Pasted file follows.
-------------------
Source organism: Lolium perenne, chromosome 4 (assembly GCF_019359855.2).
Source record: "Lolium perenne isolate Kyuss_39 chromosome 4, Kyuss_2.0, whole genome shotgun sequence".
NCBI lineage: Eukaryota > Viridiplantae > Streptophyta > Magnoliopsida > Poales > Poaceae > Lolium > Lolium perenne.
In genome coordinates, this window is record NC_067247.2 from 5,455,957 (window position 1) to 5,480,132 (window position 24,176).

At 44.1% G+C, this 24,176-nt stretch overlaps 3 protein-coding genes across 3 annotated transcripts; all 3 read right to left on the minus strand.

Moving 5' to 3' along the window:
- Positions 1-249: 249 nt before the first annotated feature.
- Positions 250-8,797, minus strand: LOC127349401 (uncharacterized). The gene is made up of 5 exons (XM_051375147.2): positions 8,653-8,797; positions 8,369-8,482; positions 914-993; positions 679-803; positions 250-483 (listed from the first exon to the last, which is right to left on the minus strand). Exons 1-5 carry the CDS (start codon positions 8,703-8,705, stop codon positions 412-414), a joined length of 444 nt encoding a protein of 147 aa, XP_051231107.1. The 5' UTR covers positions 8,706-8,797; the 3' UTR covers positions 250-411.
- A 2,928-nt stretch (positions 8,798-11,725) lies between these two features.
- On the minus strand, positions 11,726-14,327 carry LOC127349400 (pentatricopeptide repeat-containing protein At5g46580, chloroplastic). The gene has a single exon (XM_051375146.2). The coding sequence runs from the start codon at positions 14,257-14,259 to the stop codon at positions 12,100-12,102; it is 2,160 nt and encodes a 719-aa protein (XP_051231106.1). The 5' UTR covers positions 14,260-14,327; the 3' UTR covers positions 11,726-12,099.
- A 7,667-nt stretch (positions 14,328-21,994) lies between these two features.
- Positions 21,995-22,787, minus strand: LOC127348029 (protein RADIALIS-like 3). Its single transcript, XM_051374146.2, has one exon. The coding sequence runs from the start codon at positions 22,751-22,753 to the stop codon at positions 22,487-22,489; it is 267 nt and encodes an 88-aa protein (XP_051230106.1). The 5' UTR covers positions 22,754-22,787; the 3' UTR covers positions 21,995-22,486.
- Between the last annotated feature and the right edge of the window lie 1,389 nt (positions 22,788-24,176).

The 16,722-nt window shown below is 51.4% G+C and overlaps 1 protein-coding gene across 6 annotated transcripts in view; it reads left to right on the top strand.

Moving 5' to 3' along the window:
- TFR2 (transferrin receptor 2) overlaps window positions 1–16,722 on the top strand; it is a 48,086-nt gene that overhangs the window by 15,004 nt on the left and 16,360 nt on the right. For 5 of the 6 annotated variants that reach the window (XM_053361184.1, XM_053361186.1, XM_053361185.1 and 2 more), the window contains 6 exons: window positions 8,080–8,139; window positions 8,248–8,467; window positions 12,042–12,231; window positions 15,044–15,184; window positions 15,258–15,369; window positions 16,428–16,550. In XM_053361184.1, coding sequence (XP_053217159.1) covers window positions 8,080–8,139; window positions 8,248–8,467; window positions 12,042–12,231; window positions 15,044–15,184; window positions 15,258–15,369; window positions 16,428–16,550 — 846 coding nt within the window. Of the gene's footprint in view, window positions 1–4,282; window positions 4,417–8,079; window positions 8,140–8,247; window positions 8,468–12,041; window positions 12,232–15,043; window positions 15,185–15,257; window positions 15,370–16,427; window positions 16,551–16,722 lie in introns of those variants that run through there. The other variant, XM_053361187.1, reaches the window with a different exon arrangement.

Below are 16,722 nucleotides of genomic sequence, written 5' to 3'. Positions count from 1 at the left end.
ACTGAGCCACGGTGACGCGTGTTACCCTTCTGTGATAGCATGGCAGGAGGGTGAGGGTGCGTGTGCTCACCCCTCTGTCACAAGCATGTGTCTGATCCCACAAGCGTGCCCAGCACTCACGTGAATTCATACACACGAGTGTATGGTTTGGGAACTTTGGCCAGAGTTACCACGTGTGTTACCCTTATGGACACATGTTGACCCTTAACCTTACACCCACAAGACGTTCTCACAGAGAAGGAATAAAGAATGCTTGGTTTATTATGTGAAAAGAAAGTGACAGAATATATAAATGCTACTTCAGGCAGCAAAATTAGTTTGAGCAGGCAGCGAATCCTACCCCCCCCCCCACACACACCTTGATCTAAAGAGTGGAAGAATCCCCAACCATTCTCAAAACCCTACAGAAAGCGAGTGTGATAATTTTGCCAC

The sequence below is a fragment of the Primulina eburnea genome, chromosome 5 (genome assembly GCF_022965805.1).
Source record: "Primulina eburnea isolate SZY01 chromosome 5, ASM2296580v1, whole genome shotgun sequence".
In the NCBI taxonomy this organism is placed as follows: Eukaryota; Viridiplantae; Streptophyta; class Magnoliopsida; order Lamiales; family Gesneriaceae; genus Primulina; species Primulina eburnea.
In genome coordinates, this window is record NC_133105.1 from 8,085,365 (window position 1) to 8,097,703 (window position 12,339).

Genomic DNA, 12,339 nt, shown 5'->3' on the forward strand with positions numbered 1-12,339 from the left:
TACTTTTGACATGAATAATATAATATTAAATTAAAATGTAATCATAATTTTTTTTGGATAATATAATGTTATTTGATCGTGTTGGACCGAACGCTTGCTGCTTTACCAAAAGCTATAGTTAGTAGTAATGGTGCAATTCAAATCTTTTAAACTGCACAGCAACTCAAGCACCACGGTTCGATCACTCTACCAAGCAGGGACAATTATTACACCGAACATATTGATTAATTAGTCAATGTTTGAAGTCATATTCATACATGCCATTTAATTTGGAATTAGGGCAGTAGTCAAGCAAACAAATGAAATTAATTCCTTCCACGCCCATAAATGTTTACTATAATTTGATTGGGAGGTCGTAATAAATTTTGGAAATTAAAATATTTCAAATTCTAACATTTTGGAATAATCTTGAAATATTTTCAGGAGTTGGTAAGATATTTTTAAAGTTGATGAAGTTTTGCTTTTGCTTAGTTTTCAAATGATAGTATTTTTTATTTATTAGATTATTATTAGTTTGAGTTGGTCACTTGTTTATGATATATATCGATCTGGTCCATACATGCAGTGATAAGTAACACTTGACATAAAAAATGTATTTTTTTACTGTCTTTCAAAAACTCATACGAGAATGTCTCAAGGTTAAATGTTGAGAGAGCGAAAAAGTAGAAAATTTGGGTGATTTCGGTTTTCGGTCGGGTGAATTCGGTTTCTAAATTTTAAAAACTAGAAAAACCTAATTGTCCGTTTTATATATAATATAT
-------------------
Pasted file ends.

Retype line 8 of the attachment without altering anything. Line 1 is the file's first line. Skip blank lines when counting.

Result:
- Positions 250-8,797, minus strand: LOC127349401 (uncharacterized). The gene is made up of 5 exons (XM_051375147.2): positions 8,653-8,797; positions 8,369-8,482; positions 914-993; positions 679-803; positions 250-483 (listed from the first exon to the last, which is right to left on the minus strand). Exons 1-5 carry the CDS (start codon positions 8,703-8,705, stop codon positions 412-414), a joined length of 444 nt encoding a protein of 147 aa, XP_051231107.1. The 5' UTR covers positions 8,706-8,797; the 3' UTR covers positions 250-411.